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ten centuries of English literature prior to the eighteenth, the materials in most American libraries are far less abundant, and from many of them are to a lamentable extent wanting.
Accordingly, in this Manual — which herein retains the general plan adopted in the “ First Sketch ” — the first ten centuries are treated with the greater fulness of detail ; while, beginning with the eighteenth century, and coming down to the very border of the present year, the narrative, though embracing a still larger throng of names, grows less and less minute, and becomes finally a mere outline, - guiding the student, indeed, to all the great forms of recent English literature, and to the names of the chief writers who have illustrated each form, but leaving to the student the pleasure and the gain of filling in the sketch by studies which he can easily make for himself, and in which he will be sure to reap an ample reward both in knowledge and in delight.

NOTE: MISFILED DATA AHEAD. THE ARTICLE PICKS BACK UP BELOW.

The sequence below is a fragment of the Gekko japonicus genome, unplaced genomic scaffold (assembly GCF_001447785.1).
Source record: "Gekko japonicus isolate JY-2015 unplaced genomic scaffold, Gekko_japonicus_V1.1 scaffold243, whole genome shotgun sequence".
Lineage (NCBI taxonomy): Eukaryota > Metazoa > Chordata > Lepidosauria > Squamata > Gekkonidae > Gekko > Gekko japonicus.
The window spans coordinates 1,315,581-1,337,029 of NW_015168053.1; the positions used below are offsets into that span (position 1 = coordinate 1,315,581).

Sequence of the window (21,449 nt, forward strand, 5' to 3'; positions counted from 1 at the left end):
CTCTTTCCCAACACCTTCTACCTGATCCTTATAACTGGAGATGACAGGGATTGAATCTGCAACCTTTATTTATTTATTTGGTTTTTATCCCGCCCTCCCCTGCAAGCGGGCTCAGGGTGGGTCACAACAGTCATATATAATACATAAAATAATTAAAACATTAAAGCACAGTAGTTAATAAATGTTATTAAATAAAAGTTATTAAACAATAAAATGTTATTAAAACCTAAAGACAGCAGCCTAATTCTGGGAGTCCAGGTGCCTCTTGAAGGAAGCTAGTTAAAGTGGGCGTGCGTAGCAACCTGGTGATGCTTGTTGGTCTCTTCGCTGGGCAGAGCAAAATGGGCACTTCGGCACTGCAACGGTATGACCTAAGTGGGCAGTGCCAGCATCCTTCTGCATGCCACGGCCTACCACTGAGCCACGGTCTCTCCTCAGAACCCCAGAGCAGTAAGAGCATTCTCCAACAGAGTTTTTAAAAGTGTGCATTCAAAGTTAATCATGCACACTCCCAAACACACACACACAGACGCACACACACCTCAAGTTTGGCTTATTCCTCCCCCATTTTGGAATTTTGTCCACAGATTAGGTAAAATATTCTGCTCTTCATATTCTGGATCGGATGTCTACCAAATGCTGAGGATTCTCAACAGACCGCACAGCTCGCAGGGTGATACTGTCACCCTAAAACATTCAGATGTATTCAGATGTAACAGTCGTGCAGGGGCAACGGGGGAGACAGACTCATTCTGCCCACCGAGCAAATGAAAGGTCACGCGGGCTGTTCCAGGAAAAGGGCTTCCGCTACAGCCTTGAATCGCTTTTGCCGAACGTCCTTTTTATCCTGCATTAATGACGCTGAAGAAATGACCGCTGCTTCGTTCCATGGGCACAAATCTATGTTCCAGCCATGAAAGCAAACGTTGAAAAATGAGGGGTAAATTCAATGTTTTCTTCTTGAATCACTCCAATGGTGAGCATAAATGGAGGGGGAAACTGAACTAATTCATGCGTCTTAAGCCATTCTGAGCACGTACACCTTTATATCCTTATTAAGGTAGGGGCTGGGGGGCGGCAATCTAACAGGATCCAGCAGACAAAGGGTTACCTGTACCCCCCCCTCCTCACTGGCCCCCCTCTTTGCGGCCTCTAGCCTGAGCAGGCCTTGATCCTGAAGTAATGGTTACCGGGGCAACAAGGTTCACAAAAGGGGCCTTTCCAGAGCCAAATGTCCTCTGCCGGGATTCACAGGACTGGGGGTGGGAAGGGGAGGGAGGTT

It is of the utmost importance, even in the use of a textbook on English literature, that students should be saved from lapsing into a passive and listless attitude toward the subject, and should be so skilfully steered in their work that they may come to know for themselves the exhilaration of original research. If I may refer to my own experience as a teacher, I would say that in my introductory course upon English literature – in which course only do I use a text-book — I have found it a great advantage, while my pupils were engaged in reciting from the text-book upon the earlier periods of English literature, to parcel out among them, for direct study in the library, the most celebrated works in prose and poetry belonging to the seventeenth, eighteenth, and nineteenth centuries ; with the understanding that each student, in his turn, is to have the opportunity of reporting upon the topic assigned to him, as it shall be reached by the class in the regular process of the work. For some such method, this Manual is particularly adapted.